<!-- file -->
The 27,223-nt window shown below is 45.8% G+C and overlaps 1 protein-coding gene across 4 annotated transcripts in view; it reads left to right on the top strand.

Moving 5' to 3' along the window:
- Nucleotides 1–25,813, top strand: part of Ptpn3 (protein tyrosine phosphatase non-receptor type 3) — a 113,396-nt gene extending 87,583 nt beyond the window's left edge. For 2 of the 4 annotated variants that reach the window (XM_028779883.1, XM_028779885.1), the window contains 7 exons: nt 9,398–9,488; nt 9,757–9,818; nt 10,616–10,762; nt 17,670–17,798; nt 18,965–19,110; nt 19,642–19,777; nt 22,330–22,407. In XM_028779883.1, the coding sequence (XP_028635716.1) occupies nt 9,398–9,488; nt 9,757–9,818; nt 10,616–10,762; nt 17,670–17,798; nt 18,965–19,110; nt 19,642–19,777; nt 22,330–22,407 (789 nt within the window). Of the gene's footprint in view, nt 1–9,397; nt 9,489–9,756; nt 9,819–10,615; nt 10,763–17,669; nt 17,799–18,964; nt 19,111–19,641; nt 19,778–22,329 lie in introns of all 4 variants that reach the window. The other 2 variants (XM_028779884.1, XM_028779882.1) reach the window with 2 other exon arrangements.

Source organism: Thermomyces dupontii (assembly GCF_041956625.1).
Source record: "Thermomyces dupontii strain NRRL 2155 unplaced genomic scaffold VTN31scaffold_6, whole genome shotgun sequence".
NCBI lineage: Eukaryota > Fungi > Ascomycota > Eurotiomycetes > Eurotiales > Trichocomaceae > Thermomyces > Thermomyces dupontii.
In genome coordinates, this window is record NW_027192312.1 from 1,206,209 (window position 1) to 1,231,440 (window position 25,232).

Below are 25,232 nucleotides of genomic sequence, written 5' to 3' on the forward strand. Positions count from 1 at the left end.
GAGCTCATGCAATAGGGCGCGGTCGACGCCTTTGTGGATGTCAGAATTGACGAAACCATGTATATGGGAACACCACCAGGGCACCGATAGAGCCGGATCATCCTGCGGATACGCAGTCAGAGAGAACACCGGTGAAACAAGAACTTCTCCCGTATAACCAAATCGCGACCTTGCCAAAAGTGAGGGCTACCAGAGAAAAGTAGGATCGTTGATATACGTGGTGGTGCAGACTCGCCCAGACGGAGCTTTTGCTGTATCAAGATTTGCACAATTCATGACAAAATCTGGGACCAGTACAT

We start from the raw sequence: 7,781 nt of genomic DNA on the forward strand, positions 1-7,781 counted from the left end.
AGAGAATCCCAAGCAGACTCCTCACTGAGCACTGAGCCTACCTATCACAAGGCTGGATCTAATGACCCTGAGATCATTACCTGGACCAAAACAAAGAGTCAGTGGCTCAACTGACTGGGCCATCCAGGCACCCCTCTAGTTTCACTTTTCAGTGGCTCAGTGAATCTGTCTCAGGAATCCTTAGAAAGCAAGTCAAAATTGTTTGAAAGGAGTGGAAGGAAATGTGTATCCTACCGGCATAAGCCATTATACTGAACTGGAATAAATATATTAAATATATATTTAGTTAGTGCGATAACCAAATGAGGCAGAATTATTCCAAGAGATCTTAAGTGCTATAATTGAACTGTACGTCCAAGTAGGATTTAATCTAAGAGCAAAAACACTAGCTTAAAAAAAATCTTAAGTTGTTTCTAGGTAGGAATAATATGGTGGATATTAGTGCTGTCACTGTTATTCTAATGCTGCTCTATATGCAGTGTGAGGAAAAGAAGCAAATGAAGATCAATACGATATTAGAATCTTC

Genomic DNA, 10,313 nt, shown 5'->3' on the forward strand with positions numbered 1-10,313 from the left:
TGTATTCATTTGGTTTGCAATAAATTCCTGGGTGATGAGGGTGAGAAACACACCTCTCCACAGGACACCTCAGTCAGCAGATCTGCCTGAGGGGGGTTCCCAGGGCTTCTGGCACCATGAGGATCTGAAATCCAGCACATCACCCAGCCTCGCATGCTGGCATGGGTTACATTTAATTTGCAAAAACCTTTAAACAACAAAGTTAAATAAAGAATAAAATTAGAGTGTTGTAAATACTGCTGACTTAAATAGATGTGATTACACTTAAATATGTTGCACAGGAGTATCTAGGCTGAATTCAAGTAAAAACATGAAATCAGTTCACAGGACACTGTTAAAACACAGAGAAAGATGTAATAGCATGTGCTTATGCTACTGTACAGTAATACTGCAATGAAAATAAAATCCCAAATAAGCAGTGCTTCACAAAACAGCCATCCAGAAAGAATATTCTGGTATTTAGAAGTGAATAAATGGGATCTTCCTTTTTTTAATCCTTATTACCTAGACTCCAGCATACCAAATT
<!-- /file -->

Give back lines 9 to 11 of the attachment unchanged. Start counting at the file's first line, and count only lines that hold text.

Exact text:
GAGCTCATGCAATAGGGCGCGGTCGACGCCTTTGTGGATGTCAGAATTGACGAAACCATGTATATGGGAACACCACCAGGGCACCGATAGAGCCGGATCATCCTGCGGATACGCAGTCAGAGAGAACACCGGTGAAACAAGAACTTCTCCCGTATAACCAAATCGCGACCTTGCCAAAAGTGAGGGCTACCAGAGAAAAGTAGGATCGTTGATATACGTGGTGGTGCAGACTCGCCCAGACGGAGCTTTTGCTGTATCAAGATTTGCACAATTCATGACAAAATCTGGGACCAGTACAT

We start from the raw sequence: 7,781 nt of genomic DNA on the forward strand, positions 1-7,781 counted from the left end.
AGAGAATCCCAAGCAGACTCCTCACTGAGCACTGAGCCTACCTATCACAAGGCTGGATCTAATGACCCTGAGATCATTACCTGGACCAAAACAAAGAGTCAGTGGCTCAACTGACTGGGCCATCCAGGCACCCCTCTAGTTTCACTTTTCAGTGGCTCAGTGAATCTGTCTCAGGAATCCTTAGAAAGCAAGTCAAAATTGTTTGAAAGGAGTGGAAGGAAATGTGTATCCTACCGGCATAAGCCATTATACTGAACTGGAATAAATATATTAAATATATATTTAGTTAGTGCGATAACCAAATGAGGCAGAATTATTCCAAGAGATCTTAAGTGCTATAATTGAACTGTACGTCCAAGTAGGATTTAATCTAAGAGCAAAAACACTAGCTTAAAAAAAATCTTAAGTTGTTTCTAGGTAGGAATAATATGGTGGATATTAGTGCTGTCACTGTTATTCTAATGCTGCTCTATATGCAGTGTGAGGAAAAGAAGCAAATGAAGATCAATACGATATTAGAATCTTC